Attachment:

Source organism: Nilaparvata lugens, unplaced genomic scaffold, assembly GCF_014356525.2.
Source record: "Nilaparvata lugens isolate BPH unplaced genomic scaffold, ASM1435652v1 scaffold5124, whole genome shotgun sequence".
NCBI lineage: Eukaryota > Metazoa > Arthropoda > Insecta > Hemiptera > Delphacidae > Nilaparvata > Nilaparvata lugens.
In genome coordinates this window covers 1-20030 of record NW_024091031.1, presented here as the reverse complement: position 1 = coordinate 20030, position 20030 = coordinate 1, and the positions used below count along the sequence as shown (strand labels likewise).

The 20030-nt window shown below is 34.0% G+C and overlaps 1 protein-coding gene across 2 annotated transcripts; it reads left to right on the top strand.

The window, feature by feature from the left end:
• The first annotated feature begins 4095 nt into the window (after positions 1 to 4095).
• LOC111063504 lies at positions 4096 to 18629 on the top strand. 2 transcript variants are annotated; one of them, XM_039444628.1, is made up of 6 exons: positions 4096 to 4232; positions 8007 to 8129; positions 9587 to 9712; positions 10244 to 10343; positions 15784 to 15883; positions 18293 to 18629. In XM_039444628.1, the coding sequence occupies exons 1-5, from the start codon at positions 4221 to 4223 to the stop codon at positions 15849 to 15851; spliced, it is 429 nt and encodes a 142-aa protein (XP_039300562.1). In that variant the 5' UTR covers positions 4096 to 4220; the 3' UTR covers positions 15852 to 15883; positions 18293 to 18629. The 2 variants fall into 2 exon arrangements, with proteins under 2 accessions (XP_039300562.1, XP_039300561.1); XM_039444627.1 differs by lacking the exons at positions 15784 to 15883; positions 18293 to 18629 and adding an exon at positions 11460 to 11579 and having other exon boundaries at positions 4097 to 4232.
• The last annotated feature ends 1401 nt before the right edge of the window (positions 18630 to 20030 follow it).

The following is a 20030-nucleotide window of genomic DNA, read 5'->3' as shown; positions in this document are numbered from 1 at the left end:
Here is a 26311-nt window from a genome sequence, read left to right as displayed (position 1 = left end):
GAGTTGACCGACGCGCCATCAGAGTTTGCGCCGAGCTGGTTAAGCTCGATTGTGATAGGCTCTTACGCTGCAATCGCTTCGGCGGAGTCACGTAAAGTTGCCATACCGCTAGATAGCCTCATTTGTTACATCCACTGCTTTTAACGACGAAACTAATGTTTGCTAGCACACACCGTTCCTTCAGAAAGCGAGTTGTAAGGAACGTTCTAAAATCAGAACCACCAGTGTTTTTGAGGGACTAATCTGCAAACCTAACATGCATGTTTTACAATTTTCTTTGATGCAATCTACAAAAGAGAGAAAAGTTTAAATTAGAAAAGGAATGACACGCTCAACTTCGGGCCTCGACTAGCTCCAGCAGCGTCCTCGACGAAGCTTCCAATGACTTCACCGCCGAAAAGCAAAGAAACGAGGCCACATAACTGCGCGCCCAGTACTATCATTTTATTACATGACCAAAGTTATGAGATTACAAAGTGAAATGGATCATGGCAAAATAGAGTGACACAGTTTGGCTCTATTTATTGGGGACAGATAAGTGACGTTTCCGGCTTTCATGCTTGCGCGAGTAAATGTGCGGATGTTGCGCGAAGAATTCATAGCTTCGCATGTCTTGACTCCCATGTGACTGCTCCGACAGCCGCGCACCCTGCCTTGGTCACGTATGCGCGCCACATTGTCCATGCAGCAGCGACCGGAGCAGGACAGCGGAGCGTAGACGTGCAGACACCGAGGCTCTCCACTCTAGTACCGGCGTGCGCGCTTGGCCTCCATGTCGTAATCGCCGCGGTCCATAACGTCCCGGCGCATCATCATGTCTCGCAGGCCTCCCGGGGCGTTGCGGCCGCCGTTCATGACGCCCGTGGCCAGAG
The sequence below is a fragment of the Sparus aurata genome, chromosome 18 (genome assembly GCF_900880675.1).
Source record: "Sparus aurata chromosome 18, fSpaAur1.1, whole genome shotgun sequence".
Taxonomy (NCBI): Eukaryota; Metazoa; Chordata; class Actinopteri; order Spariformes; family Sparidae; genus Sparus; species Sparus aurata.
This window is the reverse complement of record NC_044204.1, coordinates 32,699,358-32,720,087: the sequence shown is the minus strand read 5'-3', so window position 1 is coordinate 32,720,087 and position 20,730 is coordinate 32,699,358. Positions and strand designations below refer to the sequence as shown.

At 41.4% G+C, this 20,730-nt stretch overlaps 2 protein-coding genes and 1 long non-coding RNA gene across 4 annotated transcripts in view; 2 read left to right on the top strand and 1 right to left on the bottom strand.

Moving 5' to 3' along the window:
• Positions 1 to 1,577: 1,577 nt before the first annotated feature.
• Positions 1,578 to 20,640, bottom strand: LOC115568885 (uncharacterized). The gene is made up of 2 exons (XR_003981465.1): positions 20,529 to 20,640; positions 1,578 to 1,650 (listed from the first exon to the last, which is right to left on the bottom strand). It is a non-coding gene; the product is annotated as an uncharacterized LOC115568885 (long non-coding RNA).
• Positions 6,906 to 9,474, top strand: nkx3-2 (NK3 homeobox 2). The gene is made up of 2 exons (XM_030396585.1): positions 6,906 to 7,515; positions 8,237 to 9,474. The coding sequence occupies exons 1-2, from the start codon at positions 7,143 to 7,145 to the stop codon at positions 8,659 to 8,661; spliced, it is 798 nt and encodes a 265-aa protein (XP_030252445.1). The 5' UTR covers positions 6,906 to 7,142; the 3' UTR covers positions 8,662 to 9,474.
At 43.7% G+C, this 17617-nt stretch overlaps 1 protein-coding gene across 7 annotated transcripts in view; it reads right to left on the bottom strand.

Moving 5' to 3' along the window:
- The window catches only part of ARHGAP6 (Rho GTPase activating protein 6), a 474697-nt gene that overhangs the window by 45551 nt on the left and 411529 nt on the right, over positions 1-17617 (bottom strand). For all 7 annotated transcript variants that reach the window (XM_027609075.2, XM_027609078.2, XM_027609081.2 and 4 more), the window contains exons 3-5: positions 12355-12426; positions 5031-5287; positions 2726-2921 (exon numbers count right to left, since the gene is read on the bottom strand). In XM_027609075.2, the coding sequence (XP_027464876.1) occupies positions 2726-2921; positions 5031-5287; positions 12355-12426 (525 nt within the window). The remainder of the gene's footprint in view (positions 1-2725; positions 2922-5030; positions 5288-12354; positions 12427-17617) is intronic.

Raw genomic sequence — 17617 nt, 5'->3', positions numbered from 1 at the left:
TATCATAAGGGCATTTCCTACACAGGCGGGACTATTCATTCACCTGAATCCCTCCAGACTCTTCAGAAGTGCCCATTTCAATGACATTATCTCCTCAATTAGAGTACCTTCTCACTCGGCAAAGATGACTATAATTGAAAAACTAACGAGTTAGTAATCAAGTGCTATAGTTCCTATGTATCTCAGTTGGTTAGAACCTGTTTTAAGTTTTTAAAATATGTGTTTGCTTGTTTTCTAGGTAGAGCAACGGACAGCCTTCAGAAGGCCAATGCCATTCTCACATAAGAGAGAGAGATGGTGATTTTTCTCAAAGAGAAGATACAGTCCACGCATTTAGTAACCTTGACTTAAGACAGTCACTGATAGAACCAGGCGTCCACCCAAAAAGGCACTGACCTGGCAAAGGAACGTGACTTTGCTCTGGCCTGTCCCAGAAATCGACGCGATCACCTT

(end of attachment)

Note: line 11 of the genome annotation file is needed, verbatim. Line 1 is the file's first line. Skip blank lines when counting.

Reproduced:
Here is a 26311-nt window from a genome sequence, read left to right as displayed (position 1 = left end):